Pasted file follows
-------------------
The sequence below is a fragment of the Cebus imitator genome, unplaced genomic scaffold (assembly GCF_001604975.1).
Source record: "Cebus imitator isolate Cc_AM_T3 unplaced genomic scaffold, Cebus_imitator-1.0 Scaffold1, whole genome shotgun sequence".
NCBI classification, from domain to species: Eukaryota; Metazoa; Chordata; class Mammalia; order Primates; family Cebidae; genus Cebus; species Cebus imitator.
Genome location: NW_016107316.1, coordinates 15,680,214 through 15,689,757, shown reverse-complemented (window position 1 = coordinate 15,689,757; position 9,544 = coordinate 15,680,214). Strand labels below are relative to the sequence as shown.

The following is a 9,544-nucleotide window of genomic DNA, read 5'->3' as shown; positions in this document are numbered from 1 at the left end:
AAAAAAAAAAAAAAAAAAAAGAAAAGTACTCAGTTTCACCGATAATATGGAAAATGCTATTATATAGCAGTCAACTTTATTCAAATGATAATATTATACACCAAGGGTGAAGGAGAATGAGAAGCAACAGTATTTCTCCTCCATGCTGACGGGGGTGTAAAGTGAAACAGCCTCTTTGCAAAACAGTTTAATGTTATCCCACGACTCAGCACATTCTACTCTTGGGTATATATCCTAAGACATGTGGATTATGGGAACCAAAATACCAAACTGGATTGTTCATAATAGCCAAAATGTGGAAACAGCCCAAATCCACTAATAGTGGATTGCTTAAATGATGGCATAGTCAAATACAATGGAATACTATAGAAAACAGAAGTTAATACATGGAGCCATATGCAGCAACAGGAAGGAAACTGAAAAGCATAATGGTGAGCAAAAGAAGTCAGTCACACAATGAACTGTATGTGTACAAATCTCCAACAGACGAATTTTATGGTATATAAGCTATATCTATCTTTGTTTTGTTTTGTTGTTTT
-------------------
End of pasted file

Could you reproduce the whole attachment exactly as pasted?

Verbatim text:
The sequence below is a fragment of the Cebus imitator genome, unplaced genomic scaffold (assembly GCF_001604975.1).
Source record: "Cebus imitator isolate Cc_AM_T3 unplaced genomic scaffold, Cebus_imitator-1.0 Scaffold1, whole genome shotgun sequence".
NCBI classification, from domain to species: Eukaryota; Metazoa; Chordata; class Mammalia; order Primates; family Cebidae; genus Cebus; species Cebus imitator.
Genome location: NW_016107316.1, coordinates 15,680,214 through 15,689,757, shown reverse-complemented (window position 1 = coordinate 15,689,757; position 9,544 = coordinate 15,680,214). Strand labels below are relative to the sequence as shown.

The following is a 9,544-nucleotide window of genomic DNA, read 5'->3' as shown; positions in this document are numbered from 1 at the left end:
AAAAAAAAAAAAAAAAAAAAGAAAAGTACTCAGTTTCACCGATAATATGGAAAATGCTATTATATAGCAGTCAACTTTATTCAAATGATAATATTATACACCAAGGGTGAAGGAGAATGAGAAGCAACAGTATTTCTCCTCCATGCTGACGGGGGTGTAAAGTGAAACAGCCTCTTTGCAAAACAGTTTAATGTTATCCCACGACTCAGCACATTCTACTCTTGGGTATATATCCTAAGACATGTGGATTATGGGAACCAAAATACCAAACTGGATTGTTCATAATAGCCAAAATGTGGAAACAGCCCAAATCCACTAATAGTGGATTGCTTAAATGATGGCATAGTCAAATACAATGGAATACTATAGAAAACAGAAGTTAATACATGGAGCCATATGCAGCAACAGGAAGGAAACTGAAAAGCATAATGGTGAGCAAAAGAAGTCAGTCACACAATGAACTGTATGTGTACAAATCTCCAACAGACGAATTTTATGGTATATAAGCTATATCTATCTTTGTTTTGTTTTGTTGTTTT